As a simplistic guide, Oxbridge colleges tend to be the most highly regarded, followed by the federal University of London, the Scottish Ancients and the Red Brick universities (formed in the 19th century). The Plate Glass Universities (formed after the second world war) come next in reputation, although the hierarchy is not completely clear, since some such as Sussex, Warwick and York are regarded as highly, if not more highly than some of the Red Brick universities. The Post-1992 universities mostly ex-polytechnics set up in the reforms of 1992 have a lower overall reputation, with many of the members regularly appearing in the bottom half of most league tables. Most of this newer group belong to the Coalition of Modern Universities. The Times University Rankings give more detailed information. The perceived ranking of top British universities is also heavily influenced by the popularity in recent years of league tables which rank universities by teaching and research. In the most reputable of these tables, The Times University Rankings, Cambridge and Oxford are regularly first and second in a list of 100 UK universities. There is still a clear tier system in operation, with less well-considered universities often struggling to attract able students, staff and funding. Partially, but not entirely, by way of competing, many of the less highly regarded universities have taken the opportunity to expand into new areas (such as media studies and sports science). However, if one thing is to be learnt from recent statistics it is that comparisons in a single subject (which is what students are generally interested in) often give quite different answers from overall comparisons. In the 2003 Times Good University Guide, 21 universities come top in at least one subject area, 41 are in the top three in at least one subject area, and 80 are in the top ten in at least one subject area. Part of this diversity stems from the fact that not all subjects are offered at all universities and they thus have no possibility of appearing anywhere near the top of the table, The most famous example of subject-specific ranking being dramatically different from the overall ranking is probably in history, where Oxford Brookes, the former polytechnic, gained a higher research rating than the elite University of Oxford, or modern languages, where Middlesex University, another former polytechnic, gained a higher rating than Oxford or Cambridge in the Guardian 2004 university league tables. An oft-quoted example is that of the various engineerings, where Cambridge, Oxford and Durham are not present in any of the top-20s, despite their high overall rankings. This is misleading however, since these universities do not offer any of the specific engineering courses, instead providing a general engineering course (which allows specialization in later years), where they were ranked 1st, 2nd and 5th respectively in 2005. Southampton has a particularly strong showing in engineering where it is the only university in the country to hold the top (5*) RAE rating in all departments within its engineering faculty.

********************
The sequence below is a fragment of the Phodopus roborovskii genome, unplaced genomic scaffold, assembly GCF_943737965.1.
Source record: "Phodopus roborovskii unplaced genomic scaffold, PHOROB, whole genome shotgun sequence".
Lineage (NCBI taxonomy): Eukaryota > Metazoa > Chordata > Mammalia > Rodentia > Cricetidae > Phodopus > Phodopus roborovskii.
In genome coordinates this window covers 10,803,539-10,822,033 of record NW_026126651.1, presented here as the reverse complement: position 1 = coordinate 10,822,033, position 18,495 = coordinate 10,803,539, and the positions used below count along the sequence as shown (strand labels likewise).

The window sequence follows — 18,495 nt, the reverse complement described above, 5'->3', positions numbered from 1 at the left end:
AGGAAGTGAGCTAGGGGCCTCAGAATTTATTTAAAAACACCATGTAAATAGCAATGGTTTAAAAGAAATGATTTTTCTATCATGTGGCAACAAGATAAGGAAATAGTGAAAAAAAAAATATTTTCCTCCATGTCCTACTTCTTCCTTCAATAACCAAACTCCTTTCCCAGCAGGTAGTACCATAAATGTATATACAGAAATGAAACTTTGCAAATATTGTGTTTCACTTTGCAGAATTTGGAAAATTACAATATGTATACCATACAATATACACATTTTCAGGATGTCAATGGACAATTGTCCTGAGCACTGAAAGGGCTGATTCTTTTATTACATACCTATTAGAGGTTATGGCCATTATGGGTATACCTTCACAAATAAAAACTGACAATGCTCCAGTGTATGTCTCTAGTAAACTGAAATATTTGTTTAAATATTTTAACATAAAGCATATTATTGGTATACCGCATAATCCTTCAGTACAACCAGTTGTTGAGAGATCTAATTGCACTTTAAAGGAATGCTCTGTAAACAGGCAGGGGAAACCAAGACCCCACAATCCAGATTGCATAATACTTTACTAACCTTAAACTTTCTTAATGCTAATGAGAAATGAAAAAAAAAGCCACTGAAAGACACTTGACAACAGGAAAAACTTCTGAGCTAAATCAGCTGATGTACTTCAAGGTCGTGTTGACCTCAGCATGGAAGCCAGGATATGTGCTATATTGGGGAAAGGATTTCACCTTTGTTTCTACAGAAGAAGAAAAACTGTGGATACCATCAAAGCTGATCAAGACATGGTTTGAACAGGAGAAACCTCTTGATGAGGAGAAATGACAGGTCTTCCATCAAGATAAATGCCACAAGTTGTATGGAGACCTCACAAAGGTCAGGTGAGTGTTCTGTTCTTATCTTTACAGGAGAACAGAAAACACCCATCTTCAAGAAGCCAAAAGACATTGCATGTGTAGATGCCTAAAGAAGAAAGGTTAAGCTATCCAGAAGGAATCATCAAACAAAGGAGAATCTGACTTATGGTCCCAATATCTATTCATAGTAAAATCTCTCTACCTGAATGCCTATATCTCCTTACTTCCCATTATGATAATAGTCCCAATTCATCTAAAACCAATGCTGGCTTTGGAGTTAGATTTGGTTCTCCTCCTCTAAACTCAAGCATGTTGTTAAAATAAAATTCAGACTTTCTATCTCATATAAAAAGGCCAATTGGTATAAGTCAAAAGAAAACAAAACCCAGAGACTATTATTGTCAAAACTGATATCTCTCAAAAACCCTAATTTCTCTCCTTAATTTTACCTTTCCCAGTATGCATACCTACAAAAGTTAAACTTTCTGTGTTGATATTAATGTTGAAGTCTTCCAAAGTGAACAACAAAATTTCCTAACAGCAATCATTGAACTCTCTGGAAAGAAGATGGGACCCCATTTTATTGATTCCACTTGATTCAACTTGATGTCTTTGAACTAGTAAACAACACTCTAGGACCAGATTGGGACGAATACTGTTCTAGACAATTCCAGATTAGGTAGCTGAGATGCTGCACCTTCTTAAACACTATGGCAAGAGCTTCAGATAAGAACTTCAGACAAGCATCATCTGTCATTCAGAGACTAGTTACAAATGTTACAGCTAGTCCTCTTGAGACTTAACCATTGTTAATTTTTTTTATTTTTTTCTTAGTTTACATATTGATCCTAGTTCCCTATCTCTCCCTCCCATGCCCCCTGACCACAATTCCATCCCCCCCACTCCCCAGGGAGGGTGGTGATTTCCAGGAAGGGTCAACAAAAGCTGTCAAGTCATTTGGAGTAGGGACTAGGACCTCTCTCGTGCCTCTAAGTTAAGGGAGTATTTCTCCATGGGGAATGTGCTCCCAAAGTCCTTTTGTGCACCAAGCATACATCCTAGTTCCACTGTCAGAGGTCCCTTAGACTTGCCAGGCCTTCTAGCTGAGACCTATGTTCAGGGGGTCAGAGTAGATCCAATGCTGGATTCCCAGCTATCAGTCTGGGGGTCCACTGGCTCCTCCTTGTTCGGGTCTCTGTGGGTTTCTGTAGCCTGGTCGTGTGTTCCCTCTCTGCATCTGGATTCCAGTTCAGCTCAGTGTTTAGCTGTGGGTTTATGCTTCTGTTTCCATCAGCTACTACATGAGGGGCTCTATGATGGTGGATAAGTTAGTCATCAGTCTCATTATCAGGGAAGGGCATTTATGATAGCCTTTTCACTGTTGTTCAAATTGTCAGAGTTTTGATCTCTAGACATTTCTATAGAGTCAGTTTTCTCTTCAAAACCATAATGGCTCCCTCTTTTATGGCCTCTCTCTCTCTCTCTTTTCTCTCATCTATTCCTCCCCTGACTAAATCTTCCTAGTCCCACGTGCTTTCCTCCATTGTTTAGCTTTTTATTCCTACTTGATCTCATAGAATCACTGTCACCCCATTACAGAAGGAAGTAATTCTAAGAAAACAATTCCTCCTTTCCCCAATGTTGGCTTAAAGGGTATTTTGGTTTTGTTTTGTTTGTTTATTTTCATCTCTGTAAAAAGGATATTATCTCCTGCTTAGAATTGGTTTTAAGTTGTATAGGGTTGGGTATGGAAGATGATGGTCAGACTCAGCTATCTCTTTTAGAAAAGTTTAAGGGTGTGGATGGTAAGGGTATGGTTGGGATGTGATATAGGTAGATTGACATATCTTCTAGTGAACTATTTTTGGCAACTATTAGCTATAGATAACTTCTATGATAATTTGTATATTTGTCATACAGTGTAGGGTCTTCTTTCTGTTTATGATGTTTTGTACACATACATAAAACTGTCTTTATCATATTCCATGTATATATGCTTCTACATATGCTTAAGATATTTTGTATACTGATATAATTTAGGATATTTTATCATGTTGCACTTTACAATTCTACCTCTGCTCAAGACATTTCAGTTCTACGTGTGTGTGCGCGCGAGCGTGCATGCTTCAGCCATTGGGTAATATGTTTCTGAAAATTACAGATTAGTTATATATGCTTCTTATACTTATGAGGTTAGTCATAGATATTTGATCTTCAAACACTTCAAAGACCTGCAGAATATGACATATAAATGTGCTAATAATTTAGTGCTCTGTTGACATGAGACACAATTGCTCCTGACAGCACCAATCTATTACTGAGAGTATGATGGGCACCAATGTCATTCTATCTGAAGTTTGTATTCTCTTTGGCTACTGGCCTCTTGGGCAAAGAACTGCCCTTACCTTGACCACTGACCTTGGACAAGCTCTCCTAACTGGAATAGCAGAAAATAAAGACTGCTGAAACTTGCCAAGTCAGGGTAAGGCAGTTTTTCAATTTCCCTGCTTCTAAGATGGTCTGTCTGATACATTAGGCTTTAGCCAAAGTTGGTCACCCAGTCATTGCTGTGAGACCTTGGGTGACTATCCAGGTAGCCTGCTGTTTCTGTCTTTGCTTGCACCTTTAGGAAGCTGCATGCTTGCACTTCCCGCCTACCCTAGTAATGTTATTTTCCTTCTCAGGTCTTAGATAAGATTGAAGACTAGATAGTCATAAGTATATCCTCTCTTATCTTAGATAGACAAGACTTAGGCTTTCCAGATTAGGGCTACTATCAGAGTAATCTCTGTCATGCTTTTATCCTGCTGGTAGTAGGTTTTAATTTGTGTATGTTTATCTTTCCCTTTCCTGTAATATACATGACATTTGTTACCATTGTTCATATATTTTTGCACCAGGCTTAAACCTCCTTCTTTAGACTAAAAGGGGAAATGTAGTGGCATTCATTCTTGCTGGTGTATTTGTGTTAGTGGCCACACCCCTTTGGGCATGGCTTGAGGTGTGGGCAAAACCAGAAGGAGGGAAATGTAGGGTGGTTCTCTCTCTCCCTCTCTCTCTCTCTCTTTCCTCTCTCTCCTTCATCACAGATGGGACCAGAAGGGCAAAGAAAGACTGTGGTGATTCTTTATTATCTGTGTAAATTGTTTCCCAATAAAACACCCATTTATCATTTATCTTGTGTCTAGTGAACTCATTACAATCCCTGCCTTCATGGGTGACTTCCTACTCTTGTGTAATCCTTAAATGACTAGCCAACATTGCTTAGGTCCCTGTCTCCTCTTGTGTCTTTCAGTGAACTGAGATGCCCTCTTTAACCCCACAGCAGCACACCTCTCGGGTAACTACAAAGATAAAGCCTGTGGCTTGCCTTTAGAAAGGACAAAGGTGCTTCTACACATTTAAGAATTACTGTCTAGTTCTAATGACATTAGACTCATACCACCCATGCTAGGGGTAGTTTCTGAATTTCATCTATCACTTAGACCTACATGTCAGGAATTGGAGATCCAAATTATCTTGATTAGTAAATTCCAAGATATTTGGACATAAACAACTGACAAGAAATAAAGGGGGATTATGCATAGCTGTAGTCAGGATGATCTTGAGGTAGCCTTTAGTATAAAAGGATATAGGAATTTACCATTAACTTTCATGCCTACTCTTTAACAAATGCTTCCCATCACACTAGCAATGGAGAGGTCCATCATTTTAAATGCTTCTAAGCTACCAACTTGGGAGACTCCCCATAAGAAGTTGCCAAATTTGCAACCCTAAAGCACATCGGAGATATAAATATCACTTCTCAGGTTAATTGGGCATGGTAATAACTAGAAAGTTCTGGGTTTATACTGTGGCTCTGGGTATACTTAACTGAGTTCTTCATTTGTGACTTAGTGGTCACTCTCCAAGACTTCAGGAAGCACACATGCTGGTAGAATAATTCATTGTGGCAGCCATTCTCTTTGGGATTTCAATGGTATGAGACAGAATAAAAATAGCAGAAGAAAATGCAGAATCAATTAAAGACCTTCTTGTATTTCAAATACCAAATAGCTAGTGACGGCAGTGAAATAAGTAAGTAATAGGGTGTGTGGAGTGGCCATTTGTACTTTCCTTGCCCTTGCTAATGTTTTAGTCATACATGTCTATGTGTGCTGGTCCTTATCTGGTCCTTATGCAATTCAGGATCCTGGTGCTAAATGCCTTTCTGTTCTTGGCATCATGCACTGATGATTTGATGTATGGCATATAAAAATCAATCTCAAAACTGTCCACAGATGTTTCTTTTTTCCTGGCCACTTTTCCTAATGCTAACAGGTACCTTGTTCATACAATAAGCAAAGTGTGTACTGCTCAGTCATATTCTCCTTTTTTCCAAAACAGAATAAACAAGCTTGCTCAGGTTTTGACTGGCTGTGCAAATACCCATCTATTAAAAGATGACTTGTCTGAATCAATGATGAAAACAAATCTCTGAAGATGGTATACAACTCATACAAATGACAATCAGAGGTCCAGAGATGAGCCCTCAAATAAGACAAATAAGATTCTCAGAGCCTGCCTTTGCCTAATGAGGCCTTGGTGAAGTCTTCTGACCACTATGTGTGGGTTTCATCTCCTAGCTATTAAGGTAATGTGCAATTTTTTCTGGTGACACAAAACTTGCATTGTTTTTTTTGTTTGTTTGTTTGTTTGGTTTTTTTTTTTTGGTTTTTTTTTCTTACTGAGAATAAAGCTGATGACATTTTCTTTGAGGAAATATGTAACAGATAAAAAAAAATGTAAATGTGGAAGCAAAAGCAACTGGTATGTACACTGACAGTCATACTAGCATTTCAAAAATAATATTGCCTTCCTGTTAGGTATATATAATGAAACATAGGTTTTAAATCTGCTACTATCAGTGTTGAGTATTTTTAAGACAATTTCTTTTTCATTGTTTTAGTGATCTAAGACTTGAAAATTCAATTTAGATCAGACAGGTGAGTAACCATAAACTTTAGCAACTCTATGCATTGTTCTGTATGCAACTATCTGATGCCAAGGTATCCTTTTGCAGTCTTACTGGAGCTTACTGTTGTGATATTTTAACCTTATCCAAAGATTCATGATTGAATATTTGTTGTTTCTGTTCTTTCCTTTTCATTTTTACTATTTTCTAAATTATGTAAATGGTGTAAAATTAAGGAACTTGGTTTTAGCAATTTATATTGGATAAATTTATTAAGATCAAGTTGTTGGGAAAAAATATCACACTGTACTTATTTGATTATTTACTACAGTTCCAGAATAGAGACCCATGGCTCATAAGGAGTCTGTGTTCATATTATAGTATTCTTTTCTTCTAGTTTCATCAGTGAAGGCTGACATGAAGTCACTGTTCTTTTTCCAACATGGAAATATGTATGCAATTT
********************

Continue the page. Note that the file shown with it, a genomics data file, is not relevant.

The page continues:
2.4. Peculiarities In the United Kingdom the vast majority of university students attend universities situated a long distance from their family homes; this is not true for universities in most European countries, such as Italy or Spain. For this reason most universities in the United Kingdom will provide (or at least help organise) rented accommodation for many of their students, particularly freshers (new entrants). At some universities accommodation may be provided for the full duration of the course. For this reason the lifestyle of university students in the United Kingdom can be quite different from those of other universities around the world where the majority of students live at home with their parents. 2.5.Representation UK universities have a statutory obligation to support their students in the establishment of some form of Students' Association (often referred to as a "Students' Union", and in the Scottish Ancients as a Students' Representative Council.) These associations are sometimes members of the National Union of Students of the United Kingdom and / or their local National Union of Students Areas. 2.6.Post-nominal abbreviations It is common for graduates of universities worldwide to place the name of their university, or universities, after the abbreviation for their degree, or degrees. Although it is a practice that is in decline, even at the oldest institutions, several British universities still customarily use an abbreviation of their Latin name. Universities that share the name of an episcopal see often use the same abbreviation as the bishop uses for his signature. Examples include:

Cantab (Cantabrigiensis) for Cambridge Dunelm (Dunelmensis) for Durham Ebor (Eboracensis) for York Edin (Edinburgensis) for Edinburgh Exon (Exoniensis) for Exeter Oxon (Oxoniensis) for Oxford

3.University of Oxford


Dominus Illuminatio Mea "The Lord is my Light" (Psalm 27)